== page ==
Another possibility is outgoing state Senate Minority Leader Bill Brady, who narrowly lost the 2010 general election to Democratic incumbent Pat Quinn and unsuccessfully sought the nomination again in 2014, as another potential candidate. Brady announced on New Year’s Eve that he’d be resigning from the legislature, and while his statement didn’t mention this race in particular, he did write, “When I was elected leader, I said that I would not pursue any other elected office during my leadership of the caucus.” A Brady spokesperson would only say the soon-to-be-former senator “is interested in working on the critical issues facing Illinois.”

Rep. Rodney Davis could try to seek a promotion if the Democratic-run state government leaves him with an unfavorable seat after this round of redistricting. The congressman doesn’t appear to have addressed the idea of a campaign against Pritzker, but he has been very critical of Pritzker.

Outgoing state Sen. Paul Schimpf confirmed this week that he was considering seeking the Republican nomination to take on Democratic Gov. JB Pritzker. Schimpf was Team Red’s nominee for attorney general in 2014, a contest he lost 59-38 to Democratic incumbent Lisa Madigan. Schimpf won another term in the legislature from his southwestern Illinois seat two years later, and he decided to retire in 2020.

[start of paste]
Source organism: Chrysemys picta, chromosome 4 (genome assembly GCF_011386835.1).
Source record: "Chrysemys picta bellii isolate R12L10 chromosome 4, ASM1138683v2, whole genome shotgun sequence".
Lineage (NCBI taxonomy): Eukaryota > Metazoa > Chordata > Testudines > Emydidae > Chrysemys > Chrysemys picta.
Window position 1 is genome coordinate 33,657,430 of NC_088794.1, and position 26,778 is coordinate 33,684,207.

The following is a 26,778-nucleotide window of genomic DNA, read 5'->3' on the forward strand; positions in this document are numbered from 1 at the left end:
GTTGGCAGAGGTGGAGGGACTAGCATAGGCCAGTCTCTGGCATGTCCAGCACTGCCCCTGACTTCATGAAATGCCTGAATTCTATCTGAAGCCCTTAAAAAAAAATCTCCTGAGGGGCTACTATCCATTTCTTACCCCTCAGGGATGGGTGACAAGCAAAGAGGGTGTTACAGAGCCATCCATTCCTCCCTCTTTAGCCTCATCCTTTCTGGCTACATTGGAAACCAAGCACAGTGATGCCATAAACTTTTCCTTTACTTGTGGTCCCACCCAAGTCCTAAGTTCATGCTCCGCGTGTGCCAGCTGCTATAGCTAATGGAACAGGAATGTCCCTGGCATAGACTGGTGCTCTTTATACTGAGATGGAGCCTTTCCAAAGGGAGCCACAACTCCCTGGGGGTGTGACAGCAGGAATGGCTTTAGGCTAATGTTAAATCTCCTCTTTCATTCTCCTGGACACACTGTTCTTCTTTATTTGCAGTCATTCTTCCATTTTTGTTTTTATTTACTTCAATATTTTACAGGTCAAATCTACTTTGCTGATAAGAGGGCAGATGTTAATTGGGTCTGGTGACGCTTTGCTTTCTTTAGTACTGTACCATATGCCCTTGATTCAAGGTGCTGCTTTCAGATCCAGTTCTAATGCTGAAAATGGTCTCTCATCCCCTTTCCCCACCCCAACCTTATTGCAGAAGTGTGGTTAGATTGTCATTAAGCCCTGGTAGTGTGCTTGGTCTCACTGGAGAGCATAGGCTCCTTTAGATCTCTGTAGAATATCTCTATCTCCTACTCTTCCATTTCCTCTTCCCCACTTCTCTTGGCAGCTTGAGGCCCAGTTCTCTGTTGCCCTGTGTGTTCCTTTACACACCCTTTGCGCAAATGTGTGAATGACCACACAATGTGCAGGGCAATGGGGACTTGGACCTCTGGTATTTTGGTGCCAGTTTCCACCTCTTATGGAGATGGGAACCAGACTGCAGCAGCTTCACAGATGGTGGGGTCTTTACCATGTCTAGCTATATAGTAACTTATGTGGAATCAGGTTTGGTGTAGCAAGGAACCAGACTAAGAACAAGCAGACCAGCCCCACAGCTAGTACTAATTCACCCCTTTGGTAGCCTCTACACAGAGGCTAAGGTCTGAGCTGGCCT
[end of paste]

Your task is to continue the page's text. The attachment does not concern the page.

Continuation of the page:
Republican state Rep. Tom Demmer acknowledged last month that he was considering a 2022 campaign for Senate, governor, or a different statewide office. Politico reports that Demmer is already getting assistance from former Sen. Mark Kirk, who lost re-election to Democrat Tammy Duckworth in 2016, in meeting potential donors.

NEW YORK’S 22ND CONGRESSIONAL DISTRICT–Following a court-ordered recanvass in all eight counties that make up New York’s 22nd Congressional District, Republican Claudia Tenney’s lead over Democratic Rep. Anthony Brindisi increased from 12 votes to 29, but the race is far from resolved. According to, approximately 2,500 uncounted ballots are still being disputed and will be reviewed by the judge overseeing the case this week. Because of the long delay, the district is now without representation in the House, since there was no winner who could be sworn in when members took their oaths for the 117th Congress on Sunday.